Depreciation allowable.

Depreciation allowable.
(1) Property (with the exception of property described in section 48(a)(1)(F) and paragraph (p) of this section) is not section 38 property unless a deduction for depreciation (or amortization in lieu of depreciation) with respect to such property is allowable to the taxpayer for the taxable year. A deduction for depreciation is allowable if the property is of a character subject to the allowance for depreciation under section 167 and the basis (or cost) of the property is recovered through a method of depreciation, including, for example, the unit of production method and the retirement method as well as methods of depreciation which measure the life of the property in terms of years. If property is placed in service (within the meaning of paragraph (d) of § 1.46-3) in a trade or business (or in the production of income), but under the taxpayer's depreciation practice the period for depreciation with respect to such property begins in a taxable year subsequent to the taxable year in which such property is placed in service, then a deduction for depreciation shall be treated as allowable with respect to such property in the earlier taxable year (or years). Thus, for example, if a machine is placed in service in a trade or business in 1963, but the period for depreciation with respect to such machine begins in 1964, because the taxpayer uses an averaging convention (see § 1.167(a)-10) in computing depreciation, then, for purposes of determining whether the machine qualifies as section 38 property, a deduction for depreciation shall be treated as allowable in 1963.
(2) If, for the taxable year in which property is placed in service, a deduction for depreciation is allowable to the taxpayer only with respect to a part of such property, then only the proportionate part of the property with respect to which such deduction is allowable qualifies as section 38 property for the purpose of determining the amount of credit allowable under section 38. Thus, for example, if property is used 80 percent of the time in a trade or business and is used 20 percent of the time for personal purposes, only 80 percent of the basis (or cost) of such property qualifies as section 38 property. Further, property does not qualify to the extent that a deduction for depreciation thereon is disallowed under section 274 (relating to disallowance of certain entertainment, etc., expenses).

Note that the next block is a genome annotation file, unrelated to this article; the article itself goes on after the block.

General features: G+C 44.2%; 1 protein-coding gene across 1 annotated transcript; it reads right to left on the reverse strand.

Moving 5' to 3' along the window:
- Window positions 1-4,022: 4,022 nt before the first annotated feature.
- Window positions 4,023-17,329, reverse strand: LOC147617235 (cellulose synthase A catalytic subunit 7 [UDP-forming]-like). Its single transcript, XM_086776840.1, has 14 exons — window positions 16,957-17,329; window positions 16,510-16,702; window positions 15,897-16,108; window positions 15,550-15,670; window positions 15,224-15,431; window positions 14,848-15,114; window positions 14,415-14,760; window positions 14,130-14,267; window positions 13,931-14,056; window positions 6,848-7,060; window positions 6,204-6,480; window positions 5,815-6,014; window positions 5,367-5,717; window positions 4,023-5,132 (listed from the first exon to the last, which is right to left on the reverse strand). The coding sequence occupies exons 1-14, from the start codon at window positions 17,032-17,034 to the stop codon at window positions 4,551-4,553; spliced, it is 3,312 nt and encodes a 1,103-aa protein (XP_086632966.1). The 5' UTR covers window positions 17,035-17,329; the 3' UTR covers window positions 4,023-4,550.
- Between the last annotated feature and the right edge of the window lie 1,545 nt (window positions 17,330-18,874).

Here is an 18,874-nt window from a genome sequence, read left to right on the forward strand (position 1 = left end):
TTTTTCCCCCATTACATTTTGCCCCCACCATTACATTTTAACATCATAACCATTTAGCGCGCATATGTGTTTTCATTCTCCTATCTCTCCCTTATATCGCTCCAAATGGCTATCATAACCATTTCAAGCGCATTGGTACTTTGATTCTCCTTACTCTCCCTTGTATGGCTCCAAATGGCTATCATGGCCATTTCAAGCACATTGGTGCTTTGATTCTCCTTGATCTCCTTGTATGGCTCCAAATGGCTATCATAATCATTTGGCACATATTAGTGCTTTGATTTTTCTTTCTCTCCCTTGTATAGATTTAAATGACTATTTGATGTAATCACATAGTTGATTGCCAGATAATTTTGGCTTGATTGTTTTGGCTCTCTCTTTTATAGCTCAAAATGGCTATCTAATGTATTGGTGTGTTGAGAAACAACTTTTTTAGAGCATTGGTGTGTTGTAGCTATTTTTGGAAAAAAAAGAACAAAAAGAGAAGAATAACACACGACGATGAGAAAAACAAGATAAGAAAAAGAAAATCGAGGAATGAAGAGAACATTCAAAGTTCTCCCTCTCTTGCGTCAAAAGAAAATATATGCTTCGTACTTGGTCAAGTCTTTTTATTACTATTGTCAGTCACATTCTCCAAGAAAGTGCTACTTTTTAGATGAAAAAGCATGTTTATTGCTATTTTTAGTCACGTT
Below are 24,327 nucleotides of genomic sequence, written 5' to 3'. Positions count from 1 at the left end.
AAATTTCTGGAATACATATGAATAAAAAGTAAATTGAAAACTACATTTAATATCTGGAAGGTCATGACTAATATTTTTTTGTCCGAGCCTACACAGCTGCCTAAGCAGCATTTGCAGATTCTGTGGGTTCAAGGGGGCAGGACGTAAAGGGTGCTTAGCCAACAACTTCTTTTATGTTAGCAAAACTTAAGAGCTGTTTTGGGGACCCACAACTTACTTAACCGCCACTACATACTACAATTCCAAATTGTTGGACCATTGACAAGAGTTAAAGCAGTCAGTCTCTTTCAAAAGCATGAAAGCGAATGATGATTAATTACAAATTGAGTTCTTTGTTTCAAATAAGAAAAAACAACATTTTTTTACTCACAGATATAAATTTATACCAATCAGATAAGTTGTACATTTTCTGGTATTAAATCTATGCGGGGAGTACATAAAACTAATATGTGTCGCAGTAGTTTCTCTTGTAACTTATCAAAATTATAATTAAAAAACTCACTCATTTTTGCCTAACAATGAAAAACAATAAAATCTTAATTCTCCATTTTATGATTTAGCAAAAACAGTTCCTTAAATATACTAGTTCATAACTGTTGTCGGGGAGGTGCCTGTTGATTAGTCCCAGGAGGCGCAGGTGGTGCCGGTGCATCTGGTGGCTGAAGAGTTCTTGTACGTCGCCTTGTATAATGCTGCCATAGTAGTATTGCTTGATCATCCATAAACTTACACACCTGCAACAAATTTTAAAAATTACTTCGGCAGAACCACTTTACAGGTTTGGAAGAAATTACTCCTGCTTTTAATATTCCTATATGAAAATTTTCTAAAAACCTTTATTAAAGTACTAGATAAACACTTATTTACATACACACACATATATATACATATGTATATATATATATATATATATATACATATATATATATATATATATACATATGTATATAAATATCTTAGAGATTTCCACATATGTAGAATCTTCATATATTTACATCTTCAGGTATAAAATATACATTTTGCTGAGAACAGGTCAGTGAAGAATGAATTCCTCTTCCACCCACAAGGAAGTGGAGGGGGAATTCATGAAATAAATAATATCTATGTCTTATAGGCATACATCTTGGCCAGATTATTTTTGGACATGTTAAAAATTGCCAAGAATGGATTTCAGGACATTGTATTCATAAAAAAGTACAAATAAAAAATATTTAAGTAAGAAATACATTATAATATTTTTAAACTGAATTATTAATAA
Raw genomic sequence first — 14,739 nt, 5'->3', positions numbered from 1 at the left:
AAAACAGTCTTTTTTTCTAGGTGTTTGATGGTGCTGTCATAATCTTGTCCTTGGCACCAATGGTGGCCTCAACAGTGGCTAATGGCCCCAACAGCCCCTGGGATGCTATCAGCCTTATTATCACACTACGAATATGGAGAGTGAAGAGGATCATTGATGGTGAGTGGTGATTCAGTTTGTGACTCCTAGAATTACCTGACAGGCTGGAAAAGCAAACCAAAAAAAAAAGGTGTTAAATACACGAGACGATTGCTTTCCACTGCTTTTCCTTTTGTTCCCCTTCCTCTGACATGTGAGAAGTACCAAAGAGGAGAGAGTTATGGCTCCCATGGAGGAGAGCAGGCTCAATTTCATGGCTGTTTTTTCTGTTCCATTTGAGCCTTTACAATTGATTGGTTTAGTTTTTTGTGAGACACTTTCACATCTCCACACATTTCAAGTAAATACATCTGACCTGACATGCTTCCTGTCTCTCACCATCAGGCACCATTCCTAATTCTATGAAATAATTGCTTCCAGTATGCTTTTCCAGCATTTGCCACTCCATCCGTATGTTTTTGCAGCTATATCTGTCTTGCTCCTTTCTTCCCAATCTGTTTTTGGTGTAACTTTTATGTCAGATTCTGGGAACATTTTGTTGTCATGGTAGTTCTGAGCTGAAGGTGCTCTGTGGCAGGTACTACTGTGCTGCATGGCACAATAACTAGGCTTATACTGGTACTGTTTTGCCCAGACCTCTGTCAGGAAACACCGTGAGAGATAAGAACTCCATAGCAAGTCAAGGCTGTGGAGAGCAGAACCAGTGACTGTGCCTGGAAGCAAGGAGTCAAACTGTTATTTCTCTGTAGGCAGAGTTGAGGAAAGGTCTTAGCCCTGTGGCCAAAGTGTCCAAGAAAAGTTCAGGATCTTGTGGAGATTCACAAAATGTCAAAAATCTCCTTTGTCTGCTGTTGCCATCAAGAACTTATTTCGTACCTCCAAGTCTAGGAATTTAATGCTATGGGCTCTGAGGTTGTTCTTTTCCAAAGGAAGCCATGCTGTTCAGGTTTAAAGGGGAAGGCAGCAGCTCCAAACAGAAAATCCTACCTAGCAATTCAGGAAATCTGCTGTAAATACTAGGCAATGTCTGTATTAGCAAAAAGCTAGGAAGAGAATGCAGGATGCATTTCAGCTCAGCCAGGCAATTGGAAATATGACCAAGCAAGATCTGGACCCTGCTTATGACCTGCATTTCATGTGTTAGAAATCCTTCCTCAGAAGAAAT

(3) If the cost of property is not recovered through a method of depreciation but through a deduction of the full cost in one taxable year, for purposes of subparagraph (1) of this paragraph a deduction for depreciation with respect to such property is not allowable to the taxpayer. However, if an adjustment with respect to the income tax return for such taxable year requires the cost of such property to be recovered through a method of depreciation, a deduction for depreciation will be considered as allowable to the taxpayer.
(4) If depreciation sustained on property is not an allowable deduction for the taxable year but is added to the basis of property being constructed, reconstructed, or erected by the taxpayer, for purposes of subparagraph (1) of this paragraph a deduction for depreciation shall be treated as allowable for the taxable year with respect to the property on which depreciation is sustained. Thus, if $1,000 of depreciation sustained with respect to property No. 1, which is placed in service in 1964 by taxpayer A, is not allowable to A as a deduction for 1964 but is added to the basis of property being constructed by A (property no. 2), for purposes of subparagraph (1) of this paragraph a deduction for depreciation shall be treated as allowable to A for 1964 with respect to property no. 1. However, the $1,000 amount is not included in the basis of property no. 2 for purposes of determining A's qualified investment with respect to property no. 2. See paragraph (c)(1) of § 1.46-3.

Source

26 CFR § 1.48-1


Scoping language

None
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